Personal Statements: edit, Edit, EDIT!

Here are some tips I found useful while writing personal statements in the physical sciences as one continues to hone their skills in the art of producing successful statements.

  • While preparing a personal statement, some choose to use the space as annotations or a preface to their academic records. For example, you didn’t do as well as you’d like in that chemistry course in sophomore year and feel a need to explain the resulting grades. Don’t do this, it’ll waste your time and the time of those who will eventually read your statement. Your academic records are already included for reader to form their opinions of your humble petitions; it’s out of your hands. Instead, focus on the larger questions. How have you grown throughout your undergraduate experience (the successful experiences as well as the not-so-successful experiences)? How will graduate/professional studies help you grow as a young scientist or professional? What do you hope to gain from pursuing a graduate/professional degree?
  • Many choose to open the statement with their heartfelt childhood dreams or goals. Cut that out, it makes you sound naive and not ready for the rigors of the academic environment to come. Remember that they are figuring out whether or not they should invest their time and money on you as a scholar. Your baseless childhood dreams, when compared to diligent preparation and hard work conveyed in other statements, will certain work against you. Save those heartfelt stories for your memoirs.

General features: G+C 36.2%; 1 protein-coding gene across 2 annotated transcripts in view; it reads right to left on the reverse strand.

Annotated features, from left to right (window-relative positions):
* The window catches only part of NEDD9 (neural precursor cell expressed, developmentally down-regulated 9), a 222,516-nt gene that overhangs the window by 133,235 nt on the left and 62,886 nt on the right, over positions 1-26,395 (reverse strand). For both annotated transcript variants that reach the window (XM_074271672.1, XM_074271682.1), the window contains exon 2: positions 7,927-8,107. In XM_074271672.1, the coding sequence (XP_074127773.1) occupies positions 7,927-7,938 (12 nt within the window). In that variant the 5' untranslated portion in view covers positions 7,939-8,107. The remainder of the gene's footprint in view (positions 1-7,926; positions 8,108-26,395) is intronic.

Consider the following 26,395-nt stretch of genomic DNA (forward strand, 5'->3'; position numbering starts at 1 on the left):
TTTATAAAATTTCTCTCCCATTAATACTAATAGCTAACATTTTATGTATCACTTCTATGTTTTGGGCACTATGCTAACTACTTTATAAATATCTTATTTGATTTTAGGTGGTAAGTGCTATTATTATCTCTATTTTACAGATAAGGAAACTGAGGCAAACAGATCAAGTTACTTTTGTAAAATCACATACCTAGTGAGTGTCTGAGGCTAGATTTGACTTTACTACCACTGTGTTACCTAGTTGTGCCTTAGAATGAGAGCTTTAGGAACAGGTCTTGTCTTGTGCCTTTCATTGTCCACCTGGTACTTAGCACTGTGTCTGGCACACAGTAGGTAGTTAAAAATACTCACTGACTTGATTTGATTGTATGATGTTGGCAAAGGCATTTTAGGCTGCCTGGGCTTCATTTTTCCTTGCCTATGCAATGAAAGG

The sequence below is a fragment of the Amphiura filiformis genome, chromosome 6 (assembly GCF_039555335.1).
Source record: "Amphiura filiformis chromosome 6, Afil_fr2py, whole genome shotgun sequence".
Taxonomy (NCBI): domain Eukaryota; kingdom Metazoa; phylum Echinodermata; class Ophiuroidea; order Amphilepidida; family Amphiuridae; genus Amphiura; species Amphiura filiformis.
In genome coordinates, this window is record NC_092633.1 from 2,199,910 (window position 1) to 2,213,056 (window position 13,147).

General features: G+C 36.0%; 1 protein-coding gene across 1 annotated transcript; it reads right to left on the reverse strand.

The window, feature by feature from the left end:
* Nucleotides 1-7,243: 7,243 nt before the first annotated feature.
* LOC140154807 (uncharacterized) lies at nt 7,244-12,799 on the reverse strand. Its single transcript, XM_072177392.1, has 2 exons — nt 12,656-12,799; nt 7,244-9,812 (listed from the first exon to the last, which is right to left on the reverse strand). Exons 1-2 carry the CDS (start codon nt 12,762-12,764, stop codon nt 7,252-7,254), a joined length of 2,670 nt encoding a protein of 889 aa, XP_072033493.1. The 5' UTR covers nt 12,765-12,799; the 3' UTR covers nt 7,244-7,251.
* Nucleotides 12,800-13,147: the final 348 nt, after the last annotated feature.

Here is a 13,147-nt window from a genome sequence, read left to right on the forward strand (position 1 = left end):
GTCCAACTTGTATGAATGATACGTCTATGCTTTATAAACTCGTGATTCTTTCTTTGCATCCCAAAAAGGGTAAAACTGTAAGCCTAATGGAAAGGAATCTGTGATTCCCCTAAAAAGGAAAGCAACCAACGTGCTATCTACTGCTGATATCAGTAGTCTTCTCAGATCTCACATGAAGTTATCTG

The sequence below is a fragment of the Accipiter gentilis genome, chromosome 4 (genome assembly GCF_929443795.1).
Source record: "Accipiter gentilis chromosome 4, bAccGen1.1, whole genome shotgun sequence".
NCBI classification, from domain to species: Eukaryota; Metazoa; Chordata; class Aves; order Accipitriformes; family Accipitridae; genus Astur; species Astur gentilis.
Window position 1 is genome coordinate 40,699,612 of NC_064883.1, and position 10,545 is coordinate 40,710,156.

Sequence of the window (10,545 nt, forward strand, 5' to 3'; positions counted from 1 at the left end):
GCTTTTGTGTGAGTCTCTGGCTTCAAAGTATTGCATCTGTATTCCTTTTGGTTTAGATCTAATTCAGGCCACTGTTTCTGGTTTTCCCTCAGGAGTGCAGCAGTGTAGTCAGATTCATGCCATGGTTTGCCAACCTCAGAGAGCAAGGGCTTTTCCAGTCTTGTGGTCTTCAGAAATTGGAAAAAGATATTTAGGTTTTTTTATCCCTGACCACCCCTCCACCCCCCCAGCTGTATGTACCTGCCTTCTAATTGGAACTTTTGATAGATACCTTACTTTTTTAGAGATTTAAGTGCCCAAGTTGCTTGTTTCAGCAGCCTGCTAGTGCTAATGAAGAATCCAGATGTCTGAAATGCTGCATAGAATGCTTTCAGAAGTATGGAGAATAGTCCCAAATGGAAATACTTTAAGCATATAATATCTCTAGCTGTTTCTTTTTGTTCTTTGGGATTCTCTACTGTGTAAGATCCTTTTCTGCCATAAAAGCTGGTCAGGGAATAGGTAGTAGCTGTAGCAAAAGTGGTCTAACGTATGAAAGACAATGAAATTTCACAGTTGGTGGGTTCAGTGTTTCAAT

• How have your education, work and research experiences thus far prepares you for the graduate/professional training ahead? Show evidence of your preparation for the advance degree. For example, if your goals are to pursue an advance degree for the purpose of research, show that you’ve dabble with research in some capacity. Everyone has to take the required course in preparation, but it takes a special individual to go out of their way to search for much more.
  • Always maintain an archive of past personal statements to draw ideas from and improve upon. Perhaps a sentence that you’ve developed awhile back can be refined with more experience in the field. Remember that writing personal statement is a skill you’d like to refine over time. Reinventing the wheel over and over is just not efficient.
  • Personally, I divide the process of personal statement writing into two modes: free-writing, and editing. I usually free-write early in the morning when my mind is still fresh and ready to produce. Here is where you can add a little stylistic touch to your personal statement. Disregard grammar and just have a conversation in this mode. I usually fall back to editing in the late afternoons or evenings. This is where I refine my ramblings into coherent thoughts in a way that is somewhat presentable to the reader. In the later stages of writing personal statements, editing is emphasized and thus for me is carried out in the mornings.
  • Edit, edit, edit! This process should take the bulk of your time. It is advisable that you start at least a month before the statement is due. Remember that everyone will have similar contents on their personal statements, fine-tuning through diligent editing will give you that edge to set you apart from the pack.

I hope this helps you on your journey into the academic realm. Message me if you have questions.

Far from Home